Minogue, by contrast, does not cherry-pick his examples. He deals with democracy as it has developed most widely over the last century. The colonization of the family by state functionaries and public educators, government inroads into our earnings and business enterprises, and the state-sponsored cult of victim groups are for Minogue the predictable outcomes of modern democratic rule. They are the state’s attempts to satisfy the demand that government itself incites for greater equality of condition.

This process began, we are told, with a change in the size of the electorate, the ultimate effect of which was to turn “democracy as denoting a kind of political arrangement” into democracy as a “moral, social and political ideal.” By the 20th century, a “relatively slight change in electoral practice” had led to a “comprehensive critique and, in many cases, a rejection of the inherited mores of European states.”

All of this became more acute when Labour parties and other social-democratic forces entered the scene. English Labourites often began with “a small technical change in the constitution” and ended their rule with the “remarkable idea of democracy as a critic of an entire civilization.” As mass democracy progressed into social democracy,

Perhaps Minogue’s most noteworthy contribution to political analysis—albeit one that runs counter to what American conservatives have been taught to accept—is an understanding that the left has strong moral values. The problem is not that the left is run by moral relativists but rather that it is driven by a yearning for social justice. Unlike equivocating Republican operatives, the left believes all too passionately in what it says. In fact, it is trying to “politicize everything.” The “bigots for justice” on the multicultural left see all human interactions as opportunities for manipulation. It just so happens that their project requires them to get rid of bourgeois civilization to clear the field for imposing their vision. But this certainly does not mean that these reformers lack all conviction. As Minogue explains in an earlier work, Politics :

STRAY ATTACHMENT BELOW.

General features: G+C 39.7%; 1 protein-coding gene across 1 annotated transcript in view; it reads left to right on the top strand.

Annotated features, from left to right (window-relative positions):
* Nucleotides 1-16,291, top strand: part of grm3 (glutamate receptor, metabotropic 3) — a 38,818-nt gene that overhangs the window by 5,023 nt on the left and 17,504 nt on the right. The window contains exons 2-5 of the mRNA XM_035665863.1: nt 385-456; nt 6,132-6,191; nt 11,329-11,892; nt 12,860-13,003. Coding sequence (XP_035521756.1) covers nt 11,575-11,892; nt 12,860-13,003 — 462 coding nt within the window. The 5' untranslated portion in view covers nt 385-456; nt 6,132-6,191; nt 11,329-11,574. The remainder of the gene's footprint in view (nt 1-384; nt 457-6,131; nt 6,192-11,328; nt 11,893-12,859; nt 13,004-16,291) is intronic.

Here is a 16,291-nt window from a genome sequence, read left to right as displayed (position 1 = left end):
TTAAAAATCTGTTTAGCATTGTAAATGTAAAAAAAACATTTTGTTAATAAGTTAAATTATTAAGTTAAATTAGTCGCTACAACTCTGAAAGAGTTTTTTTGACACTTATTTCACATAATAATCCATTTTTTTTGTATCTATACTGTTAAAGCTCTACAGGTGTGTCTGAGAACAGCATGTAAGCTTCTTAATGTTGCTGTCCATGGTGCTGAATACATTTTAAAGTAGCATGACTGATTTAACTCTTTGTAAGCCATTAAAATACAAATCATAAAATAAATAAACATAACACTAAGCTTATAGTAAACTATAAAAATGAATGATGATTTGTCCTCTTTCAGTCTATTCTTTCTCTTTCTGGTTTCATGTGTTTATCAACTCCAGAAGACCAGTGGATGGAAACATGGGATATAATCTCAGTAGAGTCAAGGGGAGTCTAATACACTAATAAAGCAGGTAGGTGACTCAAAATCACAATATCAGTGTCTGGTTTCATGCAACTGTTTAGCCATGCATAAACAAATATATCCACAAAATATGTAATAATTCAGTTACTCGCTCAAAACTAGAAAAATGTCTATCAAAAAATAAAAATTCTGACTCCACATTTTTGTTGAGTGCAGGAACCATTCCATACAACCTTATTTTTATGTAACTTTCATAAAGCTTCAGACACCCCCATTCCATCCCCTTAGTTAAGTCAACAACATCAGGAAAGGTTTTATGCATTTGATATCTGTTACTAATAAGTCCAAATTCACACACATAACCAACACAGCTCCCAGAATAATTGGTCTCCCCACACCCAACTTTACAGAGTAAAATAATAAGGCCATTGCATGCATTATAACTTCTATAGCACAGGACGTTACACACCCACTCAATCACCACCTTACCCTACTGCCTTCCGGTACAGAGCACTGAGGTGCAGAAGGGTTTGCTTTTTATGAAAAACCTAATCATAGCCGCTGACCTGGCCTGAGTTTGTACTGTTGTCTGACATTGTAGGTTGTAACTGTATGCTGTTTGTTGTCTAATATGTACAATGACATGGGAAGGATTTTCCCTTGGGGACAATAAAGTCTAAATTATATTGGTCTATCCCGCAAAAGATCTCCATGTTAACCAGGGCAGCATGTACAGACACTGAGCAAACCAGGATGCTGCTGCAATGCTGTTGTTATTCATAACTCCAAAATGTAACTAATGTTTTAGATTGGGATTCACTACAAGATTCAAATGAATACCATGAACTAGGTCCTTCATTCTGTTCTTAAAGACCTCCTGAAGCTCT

In that same work, Minogue evokes a nightmarish picture in which normal political life becomes impossible because of the compelling power of the leftist demand for social justice in all aspects of our existence. In The Servile Mind he focuses particularly on the “great project” that informs the leftist transformation of politics:

In comparison to the project of ending poverty and discrimination, at the trivial cost of bourgeois liberties, what can the left’s opponents present as showing a comparable degree of “moral seriousness”? Thus the ordinary person, who is brought up by the democratic state, is convinced that he must sacrifice his “morally frivolous” interest to the greater good of the world’s poor and of those groups still marginalized at home. In this moral blackmail, which comes to envelop civic life and finally international relations, people rush to accept what they are made to believe is the proper way to speak and act: “How can they pass as ethical unless they are told what words they may or may not use in describing fellow-citizens, the way their children ought to be educated, what ethnic distribution of friends they ought to have and what benevolences are required for them?”